6. 7:00 pm, March 8, 2019
Speaker: Steven E. Sidebotham, Ph. D., Professor of Ancient History and Archaeology at the University of Delaware (Newark, DE)
Lecture: “From India to Alexandria: A Merchant's Odyssey in Roman Times”
Synopsis: The lecture will trace the journey of an imaginary Roman-Egyptian merchant named Alexandros Petosiris as he returns home from the south Indian entrepôt of Arikamedu. His ship makes intermediate stops along the way for commercial purposes, and to take on potable water and food for the crew and passengers. About a month and a half after leaving India the ship arrives at Berenike on Egypt’s Red Sea coast. Following some much-needed rest and finalization of paperwork at Berenike, our merchant then crosses the desert by caravan to the Nile where he and his wares board another ship bound for Alexandria. At that Mediterranean emporium Alexandros’ odyssey ends with the transfer of his cargo to a business associate. In recounting this richly illustrated narrative, the speaker draws on his archaeological excavations and surveys of ancient sites in Egypt, India and the southern Arabian Peninsula.
7. 7:00 pm, April 19 (Friday), 2019
Speaker: Kroum Batchvarov, Ph.D., Associate Professor of Maritime Archaeology at the University of Connecticut at Avery Point (Groton, CT)
* * * National AIA Lecturer * * *
Lecture: “The Black Sea Maritime Archaeology Project”
Synopsis: Since 2015 The Black Sea Maritime Archaeology Project (MAP), one of the largest maritime archaeological projects ever staged, has been investigating the changes in the ancient environment of the Black Sea region including the impact of sea level change during the last glacial cycle and interconnectivity through the millennia. In the course of the Black Sea MAP’s surveys, more than sixty wrecks have been discovered and recorded with the latest robotic laser scanning, acoustic and photogrammetric techniques. The earliest wreck found so far is from the Classical period from around the 5th – 4th century BC. However, ships have also been found from the Roman, Byzantine and Ottoman periods spanning two and a half millennia. They represent an unbroken pattern of trade and exchange, warfare and communication that reaches back into deep antiquity, and because of the anoxic conditions of the Black Sea, some of the wrecks survive in incredible condition. Ships lie hundreds or thousands of metres deep with their masts still standing, rudders in place, cargoes of amphorae and ship’s fittings lying on deck, with carvings and tool marks as distinct as the day they were made by the shipwrights. Many of the ships show structural features, fittings and equipment that are only known from iconography or written description but never seen until now. This assemblage must comprise one of the finest underwater museums of ships and seafaring in the world.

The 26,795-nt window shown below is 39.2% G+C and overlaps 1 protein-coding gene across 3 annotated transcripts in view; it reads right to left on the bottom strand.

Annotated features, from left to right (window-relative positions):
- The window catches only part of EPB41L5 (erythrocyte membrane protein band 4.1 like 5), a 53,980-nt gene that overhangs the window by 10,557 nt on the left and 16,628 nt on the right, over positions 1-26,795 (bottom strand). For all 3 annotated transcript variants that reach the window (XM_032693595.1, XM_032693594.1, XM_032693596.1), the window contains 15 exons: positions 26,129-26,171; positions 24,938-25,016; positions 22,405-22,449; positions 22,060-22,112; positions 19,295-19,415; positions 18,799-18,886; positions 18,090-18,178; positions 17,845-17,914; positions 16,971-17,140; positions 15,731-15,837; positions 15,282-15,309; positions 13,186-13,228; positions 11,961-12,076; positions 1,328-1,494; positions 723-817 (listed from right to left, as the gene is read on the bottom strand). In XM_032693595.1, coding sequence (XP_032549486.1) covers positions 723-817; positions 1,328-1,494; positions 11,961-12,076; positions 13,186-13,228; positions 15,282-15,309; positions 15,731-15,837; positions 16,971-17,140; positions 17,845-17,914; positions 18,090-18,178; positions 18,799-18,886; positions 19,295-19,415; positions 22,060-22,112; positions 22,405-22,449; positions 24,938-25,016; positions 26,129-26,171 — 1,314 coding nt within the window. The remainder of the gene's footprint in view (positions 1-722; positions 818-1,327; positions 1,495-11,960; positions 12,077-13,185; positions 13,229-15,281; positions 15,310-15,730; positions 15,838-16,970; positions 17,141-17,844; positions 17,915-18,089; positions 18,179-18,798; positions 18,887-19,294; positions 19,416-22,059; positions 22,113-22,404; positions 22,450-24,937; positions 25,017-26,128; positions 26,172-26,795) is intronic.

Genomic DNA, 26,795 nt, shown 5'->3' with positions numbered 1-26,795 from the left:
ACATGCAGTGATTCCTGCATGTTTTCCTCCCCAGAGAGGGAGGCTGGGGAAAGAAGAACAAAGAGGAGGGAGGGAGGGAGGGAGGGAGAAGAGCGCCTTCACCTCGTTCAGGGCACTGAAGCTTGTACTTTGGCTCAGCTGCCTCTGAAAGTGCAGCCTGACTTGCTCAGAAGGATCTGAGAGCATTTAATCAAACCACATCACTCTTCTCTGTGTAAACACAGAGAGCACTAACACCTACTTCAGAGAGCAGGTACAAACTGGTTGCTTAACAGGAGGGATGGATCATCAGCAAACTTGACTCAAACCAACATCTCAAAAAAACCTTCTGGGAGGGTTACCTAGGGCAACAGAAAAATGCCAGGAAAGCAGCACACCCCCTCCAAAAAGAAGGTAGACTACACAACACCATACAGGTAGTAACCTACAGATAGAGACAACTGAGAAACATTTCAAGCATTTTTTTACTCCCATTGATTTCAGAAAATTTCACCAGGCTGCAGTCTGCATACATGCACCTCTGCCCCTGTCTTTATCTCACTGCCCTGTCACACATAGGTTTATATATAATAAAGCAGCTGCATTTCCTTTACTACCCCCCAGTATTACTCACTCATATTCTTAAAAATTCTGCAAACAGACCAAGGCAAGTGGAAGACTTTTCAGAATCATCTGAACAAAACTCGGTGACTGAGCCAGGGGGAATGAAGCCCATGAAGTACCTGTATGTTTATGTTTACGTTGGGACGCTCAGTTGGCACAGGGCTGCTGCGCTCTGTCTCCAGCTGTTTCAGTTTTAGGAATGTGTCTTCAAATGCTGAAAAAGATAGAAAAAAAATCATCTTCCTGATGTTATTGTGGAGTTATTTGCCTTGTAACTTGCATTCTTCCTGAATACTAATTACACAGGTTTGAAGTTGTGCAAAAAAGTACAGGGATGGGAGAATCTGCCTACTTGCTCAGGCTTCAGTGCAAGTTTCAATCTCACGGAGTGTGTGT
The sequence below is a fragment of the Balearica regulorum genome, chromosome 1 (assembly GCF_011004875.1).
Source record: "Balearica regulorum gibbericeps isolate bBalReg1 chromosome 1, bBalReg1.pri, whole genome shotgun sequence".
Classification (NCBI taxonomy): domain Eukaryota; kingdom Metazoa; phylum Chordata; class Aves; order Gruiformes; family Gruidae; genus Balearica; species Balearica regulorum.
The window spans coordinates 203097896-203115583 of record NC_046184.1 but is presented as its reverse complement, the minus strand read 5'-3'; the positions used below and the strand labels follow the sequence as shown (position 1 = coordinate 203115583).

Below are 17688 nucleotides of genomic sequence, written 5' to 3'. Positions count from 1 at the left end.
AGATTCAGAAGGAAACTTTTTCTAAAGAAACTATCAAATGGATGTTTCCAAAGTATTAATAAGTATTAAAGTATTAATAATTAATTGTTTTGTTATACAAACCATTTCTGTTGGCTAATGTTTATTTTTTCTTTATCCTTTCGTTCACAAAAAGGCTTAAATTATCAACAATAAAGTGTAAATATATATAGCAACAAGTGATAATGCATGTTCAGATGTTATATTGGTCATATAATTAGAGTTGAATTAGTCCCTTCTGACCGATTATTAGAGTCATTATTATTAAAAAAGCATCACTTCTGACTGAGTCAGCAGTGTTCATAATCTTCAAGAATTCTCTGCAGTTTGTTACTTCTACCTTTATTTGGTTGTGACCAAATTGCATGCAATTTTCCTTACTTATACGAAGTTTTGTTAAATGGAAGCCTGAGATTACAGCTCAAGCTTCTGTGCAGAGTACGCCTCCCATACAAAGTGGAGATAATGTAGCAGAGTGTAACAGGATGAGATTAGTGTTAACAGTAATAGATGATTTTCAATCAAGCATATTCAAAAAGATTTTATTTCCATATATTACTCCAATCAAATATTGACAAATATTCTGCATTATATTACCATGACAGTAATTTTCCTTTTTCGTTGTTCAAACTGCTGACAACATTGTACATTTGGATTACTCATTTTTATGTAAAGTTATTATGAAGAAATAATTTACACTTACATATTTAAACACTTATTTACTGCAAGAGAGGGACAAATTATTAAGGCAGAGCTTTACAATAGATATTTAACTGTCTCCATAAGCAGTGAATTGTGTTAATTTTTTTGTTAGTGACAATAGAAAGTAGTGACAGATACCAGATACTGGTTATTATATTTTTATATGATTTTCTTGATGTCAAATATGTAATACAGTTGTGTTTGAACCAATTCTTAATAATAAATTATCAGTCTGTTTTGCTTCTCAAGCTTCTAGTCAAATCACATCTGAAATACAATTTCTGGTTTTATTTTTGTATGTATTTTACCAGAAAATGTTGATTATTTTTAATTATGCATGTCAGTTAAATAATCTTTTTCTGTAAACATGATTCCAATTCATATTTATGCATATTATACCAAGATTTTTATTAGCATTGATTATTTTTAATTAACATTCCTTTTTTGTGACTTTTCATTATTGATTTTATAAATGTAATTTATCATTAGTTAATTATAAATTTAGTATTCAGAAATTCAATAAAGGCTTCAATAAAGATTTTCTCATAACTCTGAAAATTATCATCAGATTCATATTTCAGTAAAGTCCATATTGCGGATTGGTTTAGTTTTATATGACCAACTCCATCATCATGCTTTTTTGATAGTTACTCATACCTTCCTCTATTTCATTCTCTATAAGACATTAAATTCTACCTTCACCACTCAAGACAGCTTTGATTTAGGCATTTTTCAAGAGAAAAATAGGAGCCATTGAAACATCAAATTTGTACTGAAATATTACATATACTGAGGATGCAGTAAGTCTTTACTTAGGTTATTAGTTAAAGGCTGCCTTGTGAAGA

pm, May 10 (Friday), 2019
Speaker: Elaine Gazda, Ph.D., Professor of Classical Art and Archaeology at the University of Michigan and Curator of Hellenistic and Roman Antiquities at the Kelsey Museum (Ann Arbor, MI)
* * * 22nd Annual Kurt T. Luckner Memorial Lecture * * *
Lecture: “The Art of Wealth and Luxury: the Ancient Roman Villa of Poppaea at Oplontis, Italy”
Synopsis: In AD 79, a sprawling seaside villa was buried, along with Pompeii and Herculaneum, in the eruption of Mount Vesuvius. Some scholars think that this villa belonged to the family of Poppaea, the Emperor Nero’s second wife. It is one of the largest and most lavishly decorated Roman villas to have survived. Excavations initiated in the 1960’s by Italian archaeologists revealed nearly 100 rooms and many magnificent works of art. It is thought that at least a third of the villa still lies buried beneath the city of Torre Annunziata. Since 2006, the murals, marble sculptures, inlaid marble floors, architecture, and formal gardens have been restudied and are now being published by The Oplontis Project (a collaboration between the Superintendency of Pompeii and the University of Texas, Austin, co-directed by John R. Clarke and Michael L. Thomas). This talk will focus on the outstanding artworks of Villa A in relation to their architectural settings and will show how they framed the social life of Rome’s wealthiest citizens during the late Republic and early Empire.
(phone: 419-530-2193; e-mail: firstname.lastname@example.org)